The Prince of Bagram Prison
It's September 11th, 2004, three years after the attacks on the World Trade Center and the Pentagon. In Washington, DC, Dick Morrow, retired spy chief and head of the Pentagon's Office of Special Plans, is grappling with his wife's imminent death. In Madrid, a CIA snitch - an eighteen year-old Moroccan boy named Jamal - is on the run after claiming to have seen the fugitive terrorist Hamid Bagheri. In London, former British special forces soldier Colin Mitchell is found dead in a train station bathroom, the victim of an apparent overdose. In Virginia, Colin's ex-lover, Katherine Caldwell, an Arabic specialist and Army Intelligence reservist, is unexpectedly called back to duty. Kat, who worked as an interrogator in Afghanistan, knows Jamal from the prison at Bagram Airbase, where he was held after being captured with a group of foreign fighters, one of whom was Bagheri. Kat's mission, which will take her from Madrid's red-light district to the slums of Casablanca, is clear: find the boy before Bagheri does. But when another member of Colin's special forces team is found dead, Kat begins to suspect that Jamal's safety may not be the primary concern for those who want him found.And when Jamal tracks down his reluctant former CIA handler, Harry Comfort, he not only puts himself in further danger, but rekindles a decades-old struggle between the man who can save him and the one who wants him dead.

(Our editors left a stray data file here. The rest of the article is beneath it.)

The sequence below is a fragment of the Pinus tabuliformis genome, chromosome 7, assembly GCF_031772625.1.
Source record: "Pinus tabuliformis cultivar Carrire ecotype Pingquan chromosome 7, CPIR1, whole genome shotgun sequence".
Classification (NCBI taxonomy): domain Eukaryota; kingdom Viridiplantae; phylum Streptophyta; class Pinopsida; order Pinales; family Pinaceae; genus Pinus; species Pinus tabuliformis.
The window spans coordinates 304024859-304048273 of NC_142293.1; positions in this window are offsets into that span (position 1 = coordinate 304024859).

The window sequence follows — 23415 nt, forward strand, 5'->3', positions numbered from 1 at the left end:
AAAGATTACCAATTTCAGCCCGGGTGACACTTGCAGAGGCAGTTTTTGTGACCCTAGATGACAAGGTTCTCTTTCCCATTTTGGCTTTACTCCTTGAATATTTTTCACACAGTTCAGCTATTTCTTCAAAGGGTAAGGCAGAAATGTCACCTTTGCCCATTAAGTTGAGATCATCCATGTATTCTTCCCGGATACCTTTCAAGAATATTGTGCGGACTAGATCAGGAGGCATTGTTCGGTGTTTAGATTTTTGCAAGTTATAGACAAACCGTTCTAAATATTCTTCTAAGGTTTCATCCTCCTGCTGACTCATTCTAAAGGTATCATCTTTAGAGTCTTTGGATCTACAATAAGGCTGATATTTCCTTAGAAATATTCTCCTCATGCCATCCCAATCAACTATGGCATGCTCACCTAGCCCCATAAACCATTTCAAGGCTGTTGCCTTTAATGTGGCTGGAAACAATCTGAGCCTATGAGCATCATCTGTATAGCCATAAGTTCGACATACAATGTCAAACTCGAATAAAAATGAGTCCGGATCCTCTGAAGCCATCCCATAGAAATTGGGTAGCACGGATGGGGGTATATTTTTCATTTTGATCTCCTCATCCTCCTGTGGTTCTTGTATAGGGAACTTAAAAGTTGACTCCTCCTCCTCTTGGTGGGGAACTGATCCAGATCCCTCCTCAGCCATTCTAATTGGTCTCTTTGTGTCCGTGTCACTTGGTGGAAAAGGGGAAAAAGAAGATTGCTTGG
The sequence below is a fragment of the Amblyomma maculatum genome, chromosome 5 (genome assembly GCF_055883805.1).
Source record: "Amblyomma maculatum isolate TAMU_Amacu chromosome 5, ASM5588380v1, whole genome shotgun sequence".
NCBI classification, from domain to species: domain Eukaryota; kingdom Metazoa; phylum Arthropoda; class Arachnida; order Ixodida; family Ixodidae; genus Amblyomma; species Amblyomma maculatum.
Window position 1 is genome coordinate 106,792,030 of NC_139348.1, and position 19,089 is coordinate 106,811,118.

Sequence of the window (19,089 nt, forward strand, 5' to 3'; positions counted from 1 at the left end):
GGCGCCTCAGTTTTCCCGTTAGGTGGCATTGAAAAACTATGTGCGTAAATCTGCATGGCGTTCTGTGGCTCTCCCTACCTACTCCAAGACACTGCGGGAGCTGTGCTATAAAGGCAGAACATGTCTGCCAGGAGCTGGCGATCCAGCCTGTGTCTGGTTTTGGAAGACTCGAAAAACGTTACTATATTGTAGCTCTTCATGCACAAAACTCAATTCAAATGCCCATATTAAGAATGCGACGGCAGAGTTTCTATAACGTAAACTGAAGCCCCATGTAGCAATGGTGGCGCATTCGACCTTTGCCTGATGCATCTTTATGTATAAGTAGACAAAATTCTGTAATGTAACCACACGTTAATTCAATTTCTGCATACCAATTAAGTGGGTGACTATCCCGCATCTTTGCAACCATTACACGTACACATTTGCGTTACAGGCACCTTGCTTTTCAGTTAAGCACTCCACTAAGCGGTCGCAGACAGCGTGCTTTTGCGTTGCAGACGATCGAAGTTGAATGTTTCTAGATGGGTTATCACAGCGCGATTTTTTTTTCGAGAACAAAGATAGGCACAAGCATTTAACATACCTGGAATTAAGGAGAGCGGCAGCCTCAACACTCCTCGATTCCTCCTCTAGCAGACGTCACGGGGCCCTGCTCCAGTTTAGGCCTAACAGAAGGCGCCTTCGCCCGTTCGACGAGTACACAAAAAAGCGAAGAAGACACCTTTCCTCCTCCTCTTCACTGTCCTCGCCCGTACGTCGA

- Hardback | 304 pages
- 160 x 241 x 27mm | 561g
- 01 Jan 2007
- Orion Publishing Co
- Orion (an Imprint of The Orion Publishing Group Ltd )
- London, United Kingdom
"A complex and well written narrative that always grips..." -- Denis Kilcommons Huddersfield Daily Examiner
About Alex Carr
Alex Carr grew up in Missoula, Montana. For much of her life, she has travelled and worked her way around the world, starting as a prep-cook in the scullery of a men's soup kitchen, through working in a fish cannery in Alaska pulling salmon roe, to being a nude sketch model at an art museum in Frankfurt. Her work, she says, has defined her and her writing.